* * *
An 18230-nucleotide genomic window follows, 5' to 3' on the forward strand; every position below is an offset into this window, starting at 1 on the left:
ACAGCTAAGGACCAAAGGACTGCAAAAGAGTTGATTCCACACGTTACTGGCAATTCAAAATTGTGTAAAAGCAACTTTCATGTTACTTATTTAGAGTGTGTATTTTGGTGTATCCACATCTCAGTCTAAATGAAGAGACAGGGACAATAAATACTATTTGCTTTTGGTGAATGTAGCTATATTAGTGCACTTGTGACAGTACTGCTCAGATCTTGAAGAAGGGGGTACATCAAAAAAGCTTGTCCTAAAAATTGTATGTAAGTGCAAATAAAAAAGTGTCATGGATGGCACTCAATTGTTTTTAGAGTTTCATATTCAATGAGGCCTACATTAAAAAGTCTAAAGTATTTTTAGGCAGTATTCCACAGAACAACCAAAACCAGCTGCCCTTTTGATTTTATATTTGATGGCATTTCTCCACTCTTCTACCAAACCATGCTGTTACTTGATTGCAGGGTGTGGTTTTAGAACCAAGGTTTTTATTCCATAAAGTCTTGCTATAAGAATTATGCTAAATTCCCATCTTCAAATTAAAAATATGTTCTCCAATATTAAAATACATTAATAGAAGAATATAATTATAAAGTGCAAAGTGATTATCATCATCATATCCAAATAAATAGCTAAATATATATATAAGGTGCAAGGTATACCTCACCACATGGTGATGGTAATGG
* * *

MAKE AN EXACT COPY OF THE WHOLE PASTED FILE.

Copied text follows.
An 18230-nucleotide genomic window follows, 5' to 3' on the forward strand; every position below is an offset into this window, starting at 1 on the left:
ACAGCTAAGGACCAAAGGACTGCAAAAGAGTTGATTCCACACGTTACTGGCAATTCAAAATTGTGTAAAAGCAACTTTCATGTTACTTATTTAGAGTGTGTATTTTGGTGTATCCACATCTCAGTCTAAATGAAGAGACAGGGACAATAAATACTATTTGCTTTTGGTGAATGTAGCTATATTAGTGCACTTGTGACAGTACTGCTCAGATCTTGAAGAAGGGGGTACATCAAAAAAGCTTGTCCTAAAAATTGTATGTAAGTGCAAATAAAAAAGTGTCATGGATGGCACTCAATTGTTTTTAGAGTTTCATATTCAATGAGGCCTACATTAAAAAGTCTAAAGTATTTTTAGGCAGTATTCCACAGAACAACCAAAACCAGCTGCCCTTTTGATTTTATATTTGATGGCATTTCTCCACTCTTCTACCAAACCATGCTGTTACTTGATTGCAGGGTGTGGTTTTAGAACCAAGGTTTTTATTCCATAAAGTCTTGCTATAAGAATTATGCTAAATTCCCATCTTCAAATTAAAAATATGTTCTCCAATATTAAAATACATTAATAGAAGAATATAATTATAAAGTGCAAAGTGATTATCATCATCATATCCAAATAAATAGCTAAATATATATATAAGGTGCAAGGTATACCTCACCACATGGTGATGGTAATGG